Smithsonian Zoo Opens "Asia Trail" for Pandas

By Lea Terhune
Washington File Staff Writer

Washington - It rained on the grand opening of the Fujifilm Giant Panda Habitat and Asia Trail exhibit at the Smithsonian National Zoological Park, but that did not bother the pandas. The famous bear family lounged and played in the downpour, enjoying their refurbished home. Tian Tian, the adult male, retreated to the custom grotto in his enclosure, but Mei Xiang and her cub Tai Shan nuzzled each other on the man-made hillside. Then Tai Shan rolled on his back and browsed the bamboo for a snack.

The new panda habitat and Asia Trail are meant to be an experience for the animals and visitors alike, and to help promote conservation worldwide. The head of the National Zoo exhibit and design planning, Susan Ades, told the Washington File, “One of the secrets of the National Zoo is how involved we are in the field of conservation. We have scientists that are working all over the world, especially in Asia, on behalf of endangered species and endangered habitats.” Sharing that story with zoo visitors is an important part of the exhibit, she said.

Panda conservation is a collaborative endeavor between the National Zoo in Washington and its counterparts in China. “We have been doing … a lot of training, a lot of transfer of technology, sharing what we have learned about pandas and conservation biology with our colleagues in China,” said Ades. Similar projects are going on in a number of countries, with other endangered animal populations, such as Asian elephants in Thailand, Burma and Sri Lanka. (See related article.)

National Zoo director John Berry told the Washington File that Tai Shan is a living example of the Smithsonian’s pursuit of successful science. It begins with monitoring behaviors and hormone profiles to find the ideal time for mating or artificial insemination. Artificial insemination was a significant breakthrough in panda conservation. In or out of captivity, panda reproduction rates are low. “Ten years ago there were less than 80 pandas in the entire world in captivity … now there are over 200. So it’s been a giant leap forward. That science is being transferred to other species,” Berry said. (See related article.)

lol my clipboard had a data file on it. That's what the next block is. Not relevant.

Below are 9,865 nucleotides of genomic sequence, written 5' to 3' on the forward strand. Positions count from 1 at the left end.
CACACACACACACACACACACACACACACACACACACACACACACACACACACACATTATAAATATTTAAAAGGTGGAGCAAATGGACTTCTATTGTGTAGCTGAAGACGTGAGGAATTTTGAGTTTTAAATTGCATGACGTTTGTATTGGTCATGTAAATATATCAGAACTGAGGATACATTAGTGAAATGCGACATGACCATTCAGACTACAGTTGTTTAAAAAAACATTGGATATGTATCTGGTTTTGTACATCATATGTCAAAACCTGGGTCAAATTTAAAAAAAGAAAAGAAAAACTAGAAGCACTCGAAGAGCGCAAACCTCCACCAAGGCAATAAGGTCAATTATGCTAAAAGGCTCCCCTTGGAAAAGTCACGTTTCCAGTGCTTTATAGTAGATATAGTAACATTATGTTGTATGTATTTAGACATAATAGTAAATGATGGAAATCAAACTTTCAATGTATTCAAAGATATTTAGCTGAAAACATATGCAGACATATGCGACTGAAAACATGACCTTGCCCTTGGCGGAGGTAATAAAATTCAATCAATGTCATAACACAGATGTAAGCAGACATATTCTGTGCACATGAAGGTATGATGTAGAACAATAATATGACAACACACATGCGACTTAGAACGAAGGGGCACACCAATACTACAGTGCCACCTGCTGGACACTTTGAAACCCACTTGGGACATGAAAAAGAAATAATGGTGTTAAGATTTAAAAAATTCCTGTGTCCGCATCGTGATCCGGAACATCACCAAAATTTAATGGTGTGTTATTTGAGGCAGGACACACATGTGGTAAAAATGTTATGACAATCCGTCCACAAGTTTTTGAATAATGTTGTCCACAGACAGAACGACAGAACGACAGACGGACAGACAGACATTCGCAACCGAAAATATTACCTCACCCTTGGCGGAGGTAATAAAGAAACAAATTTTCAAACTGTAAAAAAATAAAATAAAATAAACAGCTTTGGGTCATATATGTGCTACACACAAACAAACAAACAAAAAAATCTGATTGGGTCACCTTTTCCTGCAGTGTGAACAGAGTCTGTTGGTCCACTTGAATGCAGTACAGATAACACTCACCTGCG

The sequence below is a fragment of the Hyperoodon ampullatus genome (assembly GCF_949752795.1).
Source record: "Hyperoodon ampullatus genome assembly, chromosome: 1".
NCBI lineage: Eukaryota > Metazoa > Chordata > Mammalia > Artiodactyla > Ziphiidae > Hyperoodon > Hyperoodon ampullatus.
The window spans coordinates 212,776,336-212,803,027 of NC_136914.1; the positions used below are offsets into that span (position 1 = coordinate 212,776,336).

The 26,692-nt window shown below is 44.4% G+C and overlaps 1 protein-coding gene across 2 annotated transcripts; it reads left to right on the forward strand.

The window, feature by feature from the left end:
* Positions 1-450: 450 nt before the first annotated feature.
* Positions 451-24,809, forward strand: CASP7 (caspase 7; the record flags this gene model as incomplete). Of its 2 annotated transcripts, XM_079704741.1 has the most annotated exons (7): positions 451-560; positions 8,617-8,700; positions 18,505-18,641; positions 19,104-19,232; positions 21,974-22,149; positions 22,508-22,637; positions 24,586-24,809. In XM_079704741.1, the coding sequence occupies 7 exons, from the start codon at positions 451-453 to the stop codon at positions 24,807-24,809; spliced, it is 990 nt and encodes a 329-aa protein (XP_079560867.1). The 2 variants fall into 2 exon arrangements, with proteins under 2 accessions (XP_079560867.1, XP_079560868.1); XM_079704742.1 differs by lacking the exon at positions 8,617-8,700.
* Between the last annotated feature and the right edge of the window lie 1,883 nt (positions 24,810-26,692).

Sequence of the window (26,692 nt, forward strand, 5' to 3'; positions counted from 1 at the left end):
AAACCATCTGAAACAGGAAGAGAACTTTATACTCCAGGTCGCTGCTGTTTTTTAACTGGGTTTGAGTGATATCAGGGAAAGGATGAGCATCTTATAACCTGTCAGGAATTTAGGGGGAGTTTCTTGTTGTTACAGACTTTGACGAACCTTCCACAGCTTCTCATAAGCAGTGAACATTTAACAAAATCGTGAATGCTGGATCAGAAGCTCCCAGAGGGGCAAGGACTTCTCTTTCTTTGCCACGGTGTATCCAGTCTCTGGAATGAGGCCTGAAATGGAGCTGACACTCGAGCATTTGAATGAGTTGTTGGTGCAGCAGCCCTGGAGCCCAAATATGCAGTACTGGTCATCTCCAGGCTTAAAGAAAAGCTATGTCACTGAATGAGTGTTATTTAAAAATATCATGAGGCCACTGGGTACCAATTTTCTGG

“What you see throughout the Asia Trail is a wonderful reflection of science and conservation with the ultimate goal of building healthy population for our children and our grandchildren, so these species may be here for years to come,” he said.

The Asia Trail highlights seven endangered or threatened species: giant pandas, sloth bears, red pandas, clouded leopards, fishing cats, Asian small-clawed otters and Japanese giant salamanders.  Most of the species can be found in China, the Indian Subcontinent and Southeast Asia. The clouded leopard and Japanese giant salamander are new residents, on display in the National Zoo for the first time.

Zoo staff observes animals closely, and those observations influence the design of the enclosures. The pandas’ love of water led to inclusion of a waterfall, pool and stream in their new home. Their preferences also mandated a water-cooled grotto rather than the air-cooled variety in the final plan. 

Education is critical to conservation, and it is built into the Asia Trail exhibit. Interpretive exhibits, such as “Curiosity Stations,” allow visitors to learn about conservation work, and interactive kiosks present the complex issues and challenges faced by conservationists.

Encroachment by human populations on animal habitat is one of those issues. The National Zoo is involved in outreach programs that raise awareness of people living in wildlife range areas.

“If you don’t take care of the local population, there is no conservation,” said Susan Ades. “Part of what we’re working toward is alternative income sources for local villagers, so we’re replacing [the use of] trees for fuel wood with biogas stoves.” She said the National Zoo supports “other organizations that are doing that work on the ground if we’re not doing it directly.” She emphasized, “That’s a message we are working hard to get out to our visitors, that is, if you don’t take care of people, conservation will not happen.”

The construction, research and ongoing conservation programs do not come cheap. Of the $53 million total cost of the project Fujifilm U.S.A. Inc. contributed more than $8 million for giant panda conservation programs.

“Fujifilm is very committed to environmental preservation and sustainability,” Fujifilm Senior Executive Vice President Stanley Freimuth told the Washington File. “We were looking for a way to demonstrate our commitment to the environment. We wanted something very public but also where we could do a lot of good, not just PR.” Coincidentally, the National Zoo was raising funds for the panda project. Pandas are extremely photogenic, and the medical research component was attractive because Fujifilm also has a medical equipment division.

Once the commitment was made, Fujifilm’s involvement expanded. “What started up as a sponsorship ended up being a true partnership,” Freimuth said. Fujifilm donates sophisticated medical and photo equipment, such as digital X-ray technology, and has a place to showcase it at the same time. They also support educational outreach.

The National Zoo, founded in 1889, occupies 66 hectares in the middle of Washington. About 2,000 animals representing 400 species live there.

Additional information, including an opportunity to watch the pandas at play, is available on the National Zoo’s Web site.